Highlights of Numbers 4, 5, 6

Highlights From Bible Reading ‒ Numbers 4, 5, 6

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Aug. 4 Bible reading: Numbers 4-6

Scriptural Questions Answered:

5:27—What is meant by the ‘falling away of the thigh’ of a wife guilty of adultery? The term “thigh” is used here to denote the procreative organs. (Genesis 46:26) The ‘falling away’ of it suggests the degeneration of these organs, so that conception would be impossible.

Lessons for Us:

6:1-7. Nazirites were to abstain from the product of the vine and all intoxicating beverages, requiring self-denial. They were to let their hair grow long—a sign of submission to Jehovah, just as women were to be in subjection to their husbands or fathers. The Nazirites were to remain clean by staying away from any dead body, even that of a close relative. Full-time servants today show a spirit of self-sacrifice when it comes to self-denial and submission to Jehovah and his arrangement. Some assignments may involve going to a distant land, which may even make it difficult or impossible to return home for the funeral of a close family member.

*** w01 10/15 p. 31 Questions From Readers ***
The poles were not to be removed from the rings even when the Ark was in place in the tabernacle. Consequently, the poles could not be used for any other purpose. Also, the Ark would not have to be touched; had the poles been taken out of the rings, each portage would require handling the sacred Ark to reinsert the poles in the rings. The comment at Numbers 4:6 about ‘putting in the poles’ may refer to arranging or adjusting the poles in preparation for carrying the heavy chest to a new encampment.

*** w05 2/1 p. 26 Jehovah Always Does What Is Right ***
Why Did Jehovah Strike Uzzah Dead?
18 Another account that might seem puzzling to some involves David’s attempt to bring the ark of the covenant to Jerusalem. The Ark was placed on a wagon, which was led by Uzzah and his brother. The Bible states: “They came gradually as far as the threshing floor of Nacon, and Uzzah now thrust his hand out to the ark of the true God and grabbed hold of it, for the cattle nearly caused an upset. At that Jehovah’s anger blazed against Uzzah and the true God struck him down there for the irreverent act, so that he died there close by the ark of the true God.” Some months later, a second attempt succeeded when the Ark was transported in the God-appointed way, carried on the shoulders of Kohathite Levites. (2 Samuel 6:6, 7; Numbers 4:15; 7:9; 1 Chronicles 15:1-14) Some may ask: ‘Why did Jehovah react so strongly? Uzzah was only trying to save the Ark.’ Lest we draw the wrong conclusion, we do well to note some helpful details.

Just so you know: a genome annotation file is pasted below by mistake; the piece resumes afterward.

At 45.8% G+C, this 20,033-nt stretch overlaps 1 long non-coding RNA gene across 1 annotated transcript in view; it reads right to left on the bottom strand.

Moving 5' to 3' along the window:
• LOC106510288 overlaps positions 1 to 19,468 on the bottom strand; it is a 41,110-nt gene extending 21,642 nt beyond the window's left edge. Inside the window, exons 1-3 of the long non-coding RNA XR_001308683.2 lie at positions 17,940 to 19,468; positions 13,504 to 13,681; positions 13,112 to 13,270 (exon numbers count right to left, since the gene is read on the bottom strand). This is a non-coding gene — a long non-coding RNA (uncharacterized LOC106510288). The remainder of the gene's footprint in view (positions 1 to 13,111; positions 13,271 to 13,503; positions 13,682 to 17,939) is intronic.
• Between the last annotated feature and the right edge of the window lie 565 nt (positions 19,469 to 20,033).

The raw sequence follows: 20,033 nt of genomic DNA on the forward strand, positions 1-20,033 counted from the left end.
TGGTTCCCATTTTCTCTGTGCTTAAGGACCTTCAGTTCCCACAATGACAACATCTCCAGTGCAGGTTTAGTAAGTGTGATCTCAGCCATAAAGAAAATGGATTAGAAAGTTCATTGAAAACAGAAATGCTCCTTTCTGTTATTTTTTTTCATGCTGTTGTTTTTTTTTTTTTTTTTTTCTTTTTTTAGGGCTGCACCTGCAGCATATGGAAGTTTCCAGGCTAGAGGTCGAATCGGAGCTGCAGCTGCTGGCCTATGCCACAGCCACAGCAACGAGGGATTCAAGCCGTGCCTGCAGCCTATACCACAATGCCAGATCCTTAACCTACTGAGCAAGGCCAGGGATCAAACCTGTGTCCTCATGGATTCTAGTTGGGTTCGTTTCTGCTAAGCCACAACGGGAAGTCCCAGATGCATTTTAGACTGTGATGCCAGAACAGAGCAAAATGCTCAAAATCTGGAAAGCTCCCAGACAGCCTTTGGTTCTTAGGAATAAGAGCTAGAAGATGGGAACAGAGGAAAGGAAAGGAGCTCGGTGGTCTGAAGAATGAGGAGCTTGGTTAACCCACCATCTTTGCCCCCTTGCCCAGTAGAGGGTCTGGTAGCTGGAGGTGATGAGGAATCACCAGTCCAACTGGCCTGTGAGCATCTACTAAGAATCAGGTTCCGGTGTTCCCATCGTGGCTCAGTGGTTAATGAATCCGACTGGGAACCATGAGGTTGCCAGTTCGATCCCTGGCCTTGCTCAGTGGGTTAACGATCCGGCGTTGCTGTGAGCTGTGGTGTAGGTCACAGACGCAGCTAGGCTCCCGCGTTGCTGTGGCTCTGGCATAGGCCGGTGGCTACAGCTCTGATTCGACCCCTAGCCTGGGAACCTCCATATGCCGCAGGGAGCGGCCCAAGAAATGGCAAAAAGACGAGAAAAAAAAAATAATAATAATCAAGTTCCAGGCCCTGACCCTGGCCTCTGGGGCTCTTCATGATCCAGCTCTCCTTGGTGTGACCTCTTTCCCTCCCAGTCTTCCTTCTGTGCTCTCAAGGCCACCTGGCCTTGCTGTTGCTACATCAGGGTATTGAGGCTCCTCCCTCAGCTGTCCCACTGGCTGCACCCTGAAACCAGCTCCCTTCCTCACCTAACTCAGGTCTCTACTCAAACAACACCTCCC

*** w06 8/1 pp. 23-24 Be Wise—Fear God! ***
When Fear of God Lapsed
13 Experiencing Jehovah’s help during distress deepened David’s fear of God and strengthened his confidence in him. (Psalm 31:22-24) On three notable occasions, however, David’s fear of God lapsed, which led to serious consequences. The first involved his arranging for the ark of Jehovah’s covenant to be transported to Jerusalem on a wagon rather than on the shoulders of the Levites, as God’s Law directed. When Uzzah, who was leading the wagon, grabbed hold of the Ark to steady it, he died on the spot for his “irreverent act.” Yes, Uzzah sinned seriously, yet ultimately, it was David’s failure to maintain proper respect for God’s Law that brought about that tragic outcome. Fearing God means doing things according to his arrangement.—2 Samuel 6:2-9; Numbers 4:15; 7:9.

*** w02 8/1 p. 12 par. 13 Loyally Submit to Godly Authority ***
13 According to God’s Law, only the priests could offer incense. The very idea of a nonpriestly Levite offering incense before Jehovah should have shaken those rebels to their senses. (Exodus 30:7; Numbers 4:16) Not so Korah and his supporters! The next day he “got all the assembly together against [Moses and Aaron] at the entrance of the tent of meeting.” The record tells us: “Jehovah now spoke to Moses and Aaron, saying: ‘Separate yourselves from the midst of this assembly, that I may exterminate them in an instant.’” But Moses and Aaron pleaded for the lives of the people to be spared. Jehovah consented to their pleas. As for Korah and his crowd, “a fire came out from Jehovah and proceeded to consume the two hundred and fifty men offering the incense.”—Numbers 16:19-22, 35.